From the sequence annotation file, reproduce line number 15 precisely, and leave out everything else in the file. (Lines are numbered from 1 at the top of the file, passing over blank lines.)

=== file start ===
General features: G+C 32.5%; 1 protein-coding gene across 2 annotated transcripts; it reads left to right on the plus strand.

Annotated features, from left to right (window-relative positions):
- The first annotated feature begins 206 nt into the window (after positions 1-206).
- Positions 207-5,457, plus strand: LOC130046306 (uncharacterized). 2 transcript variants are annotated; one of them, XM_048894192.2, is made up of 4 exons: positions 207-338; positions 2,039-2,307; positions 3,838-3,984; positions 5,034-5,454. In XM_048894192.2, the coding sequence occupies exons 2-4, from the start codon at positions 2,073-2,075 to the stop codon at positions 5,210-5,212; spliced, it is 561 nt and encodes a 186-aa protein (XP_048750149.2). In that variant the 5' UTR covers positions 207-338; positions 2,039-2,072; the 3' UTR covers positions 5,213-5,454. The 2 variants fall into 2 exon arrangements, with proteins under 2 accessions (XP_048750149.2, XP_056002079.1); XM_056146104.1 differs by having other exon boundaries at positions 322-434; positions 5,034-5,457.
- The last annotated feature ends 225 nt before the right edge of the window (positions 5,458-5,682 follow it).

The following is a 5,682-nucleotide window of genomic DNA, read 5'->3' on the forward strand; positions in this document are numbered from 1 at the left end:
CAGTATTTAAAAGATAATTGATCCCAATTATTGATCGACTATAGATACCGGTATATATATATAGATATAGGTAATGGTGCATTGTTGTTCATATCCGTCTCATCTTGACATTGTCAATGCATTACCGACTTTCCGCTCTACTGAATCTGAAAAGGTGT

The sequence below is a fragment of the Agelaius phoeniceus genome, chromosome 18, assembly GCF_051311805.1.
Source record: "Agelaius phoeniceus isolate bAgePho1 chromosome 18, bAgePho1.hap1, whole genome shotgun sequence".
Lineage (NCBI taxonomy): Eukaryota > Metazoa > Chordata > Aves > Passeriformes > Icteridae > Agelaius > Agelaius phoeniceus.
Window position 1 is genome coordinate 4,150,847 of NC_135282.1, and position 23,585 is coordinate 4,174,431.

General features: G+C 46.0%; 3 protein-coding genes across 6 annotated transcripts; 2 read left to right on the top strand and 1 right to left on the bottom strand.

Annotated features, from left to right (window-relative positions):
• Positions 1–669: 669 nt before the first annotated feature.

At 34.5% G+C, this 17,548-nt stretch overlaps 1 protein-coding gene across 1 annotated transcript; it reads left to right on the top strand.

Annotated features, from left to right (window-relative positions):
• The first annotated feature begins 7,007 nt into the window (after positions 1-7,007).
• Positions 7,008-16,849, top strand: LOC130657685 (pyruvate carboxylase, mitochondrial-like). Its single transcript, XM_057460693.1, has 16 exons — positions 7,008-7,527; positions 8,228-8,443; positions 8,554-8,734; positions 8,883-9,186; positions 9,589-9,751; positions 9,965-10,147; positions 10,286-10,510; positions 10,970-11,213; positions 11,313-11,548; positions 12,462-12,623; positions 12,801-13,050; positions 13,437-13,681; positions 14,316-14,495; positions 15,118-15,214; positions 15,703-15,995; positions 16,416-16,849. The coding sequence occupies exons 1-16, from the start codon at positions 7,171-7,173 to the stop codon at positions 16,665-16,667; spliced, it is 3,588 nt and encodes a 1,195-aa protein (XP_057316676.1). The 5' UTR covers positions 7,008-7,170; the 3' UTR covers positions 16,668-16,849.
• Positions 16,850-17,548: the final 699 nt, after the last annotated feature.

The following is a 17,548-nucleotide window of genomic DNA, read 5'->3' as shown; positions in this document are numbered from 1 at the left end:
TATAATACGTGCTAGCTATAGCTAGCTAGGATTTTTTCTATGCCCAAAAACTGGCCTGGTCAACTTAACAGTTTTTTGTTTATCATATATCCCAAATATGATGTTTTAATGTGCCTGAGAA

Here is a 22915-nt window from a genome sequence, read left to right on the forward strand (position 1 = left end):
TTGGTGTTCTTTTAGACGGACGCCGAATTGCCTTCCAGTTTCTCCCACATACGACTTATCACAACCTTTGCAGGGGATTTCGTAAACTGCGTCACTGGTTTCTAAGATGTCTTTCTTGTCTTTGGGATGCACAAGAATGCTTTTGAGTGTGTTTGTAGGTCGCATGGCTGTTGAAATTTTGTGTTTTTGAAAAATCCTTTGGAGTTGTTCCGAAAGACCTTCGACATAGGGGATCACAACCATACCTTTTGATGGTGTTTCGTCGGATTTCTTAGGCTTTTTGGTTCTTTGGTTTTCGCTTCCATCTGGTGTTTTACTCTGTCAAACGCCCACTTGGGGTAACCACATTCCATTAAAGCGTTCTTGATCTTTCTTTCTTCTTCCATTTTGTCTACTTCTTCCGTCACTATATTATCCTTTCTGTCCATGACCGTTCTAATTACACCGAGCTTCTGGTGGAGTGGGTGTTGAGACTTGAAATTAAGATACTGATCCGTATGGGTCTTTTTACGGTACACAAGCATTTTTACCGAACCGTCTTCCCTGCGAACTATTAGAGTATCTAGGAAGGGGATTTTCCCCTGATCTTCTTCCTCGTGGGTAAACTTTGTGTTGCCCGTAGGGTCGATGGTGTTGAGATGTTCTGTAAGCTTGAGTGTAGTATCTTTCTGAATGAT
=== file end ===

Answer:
At 34.5% G+C, this 17,548-nt stretch overlaps 1 protein-coding gene across 1 annotated transcript; it reads left to right on the top strand.